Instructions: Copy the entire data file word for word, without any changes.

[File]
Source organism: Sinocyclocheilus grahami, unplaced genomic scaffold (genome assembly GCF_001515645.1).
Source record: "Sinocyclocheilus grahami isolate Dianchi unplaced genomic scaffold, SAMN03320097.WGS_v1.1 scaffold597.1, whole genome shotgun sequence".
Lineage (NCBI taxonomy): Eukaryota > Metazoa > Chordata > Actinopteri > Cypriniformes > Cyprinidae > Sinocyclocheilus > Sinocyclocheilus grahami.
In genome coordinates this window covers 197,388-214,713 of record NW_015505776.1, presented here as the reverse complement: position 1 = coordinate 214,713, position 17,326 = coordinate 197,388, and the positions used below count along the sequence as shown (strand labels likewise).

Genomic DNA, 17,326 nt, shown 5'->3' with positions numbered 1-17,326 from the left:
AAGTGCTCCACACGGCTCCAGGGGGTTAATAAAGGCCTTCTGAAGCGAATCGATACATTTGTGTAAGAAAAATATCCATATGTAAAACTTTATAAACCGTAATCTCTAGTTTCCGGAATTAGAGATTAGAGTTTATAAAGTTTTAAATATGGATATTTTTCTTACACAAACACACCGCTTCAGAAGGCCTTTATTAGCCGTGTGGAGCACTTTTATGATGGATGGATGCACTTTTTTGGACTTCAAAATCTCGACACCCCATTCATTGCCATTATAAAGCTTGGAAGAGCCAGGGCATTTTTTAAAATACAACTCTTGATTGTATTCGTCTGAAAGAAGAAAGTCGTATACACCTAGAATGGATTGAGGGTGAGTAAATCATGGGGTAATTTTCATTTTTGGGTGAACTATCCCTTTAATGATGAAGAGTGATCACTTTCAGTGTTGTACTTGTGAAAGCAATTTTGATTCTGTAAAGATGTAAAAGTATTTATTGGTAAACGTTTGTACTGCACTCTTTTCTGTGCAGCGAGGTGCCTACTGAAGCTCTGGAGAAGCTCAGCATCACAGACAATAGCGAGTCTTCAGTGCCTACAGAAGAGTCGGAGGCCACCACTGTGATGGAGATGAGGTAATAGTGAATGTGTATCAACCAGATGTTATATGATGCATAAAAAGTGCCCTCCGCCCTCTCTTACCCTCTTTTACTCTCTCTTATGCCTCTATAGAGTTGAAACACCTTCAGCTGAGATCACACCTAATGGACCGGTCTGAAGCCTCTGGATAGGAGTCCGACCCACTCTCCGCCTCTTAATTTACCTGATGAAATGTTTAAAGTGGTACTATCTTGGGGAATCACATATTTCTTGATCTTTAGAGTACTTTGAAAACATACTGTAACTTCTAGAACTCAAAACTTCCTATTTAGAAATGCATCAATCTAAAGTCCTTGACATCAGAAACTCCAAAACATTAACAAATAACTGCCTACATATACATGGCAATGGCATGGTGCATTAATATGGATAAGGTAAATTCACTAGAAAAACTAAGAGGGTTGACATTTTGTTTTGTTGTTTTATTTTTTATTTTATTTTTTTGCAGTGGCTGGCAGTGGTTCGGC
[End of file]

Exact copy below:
Source organism: Sinocyclocheilus grahami, unplaced genomic scaffold (genome assembly GCF_001515645.1).
Source record: "Sinocyclocheilus grahami isolate Dianchi unplaced genomic scaffold, SAMN03320097.WGS_v1.1 scaffold597.1, whole genome shotgun sequence".
Lineage (NCBI taxonomy): Eukaryota > Metazoa > Chordata > Actinopteri > Cypriniformes > Cyprinidae > Sinocyclocheilus > Sinocyclocheilus grahami.
In genome coordinates this window covers 197,388-214,713 of record NW_015505776.1, presented here as the reverse complement: position 1 = coordinate 214,713, position 17,326 = coordinate 197,388, and the positions used below count along the sequence as shown (strand labels likewise).

Genomic DNA, 17,326 nt, shown 5'->3' with positions numbered 1-17,326 from the left:
AAGTGCTCCACACGGCTCCAGGGGGTTAATAAAGGCCTTCTGAAGCGAATCGATACATTTGTGTAAGAAAAATATCCATATGTAAAACTTTATAAACCGTAATCTCTAGTTTCCGGAATTAGAGATTAGAGTTTATAAAGTTTTAAATATGGATATTTTTCTTACACAAACACACCGCTTCAGAAGGCCTTTATTAGCCGTGTGGAGCACTTTTATGATGGATGGATGCACTTTTTTGGACTTCAAAATCTCGACACCCCATTCATTGCCATTATAAAGCTTGGAAGAGCCAGGGCATTTTTTAAAATACAACTCTTGATTGTATTCGTCTGAAAGAAGAAAGTCGTATACACCTAGAATGGATTGAGGGTGAGTAAATCATGGGGTAATTTTCATTTTTGGGTGAACTATCCCTTTAATGATGAAGAGTGATCACTTTCAGTGTTGTACTTGTGAAAGCAATTTTGATTCTGTAAAGATGTAAAAGTATTTATTGGTAAACGTTTGTACTGCACTCTTTTCTGTGCAGCGAGGTGCCTACTGAAGCTCTGGAGAAGCTCAGCATCACAGACAATAGCGAGTCTTCAGTGCCTACAGAAGAGTCGGAGGCCACCACTGTGATGGAGATGAGGTAATAGTGAATGTGTATCAACCAGATGTTATATGATGCATAAAAAGTGCCCTCCGCCCTCTCTTACCCTCTTTTACTCTCTCTTATGCCTCTATAGAGTTGAAACACCTTCAGCTGAGATCACACCTAATGGACCGGTCTGAAGCCTCTGGATAGGAGTCCGACCCACTCTCCGCCTCTTAATTTACCTGATGAAATGTTTAAAGTGGTACTATCTTGGGGAATCACATATTTCTTGATCTTTAGAGTACTTTGAAAACATACTGTAACTTCTAGAACTCAAAACTTCCTATTTAGAAATGCATCAATCTAAAGTCCTTGACATCAGAAACTCCAAAACATTAACAAATAACTGCCTACATATACATGGCAATGGCATGGTGCATTAATATGGATAAGGTAAATTCACTAGAAAAACTAAGAGGGTTGACATTTTGTTTTGTTGTTTTATTTTTTATTTTATTTTTTTGCAGTGGCTGGCAGTGGTTCGGC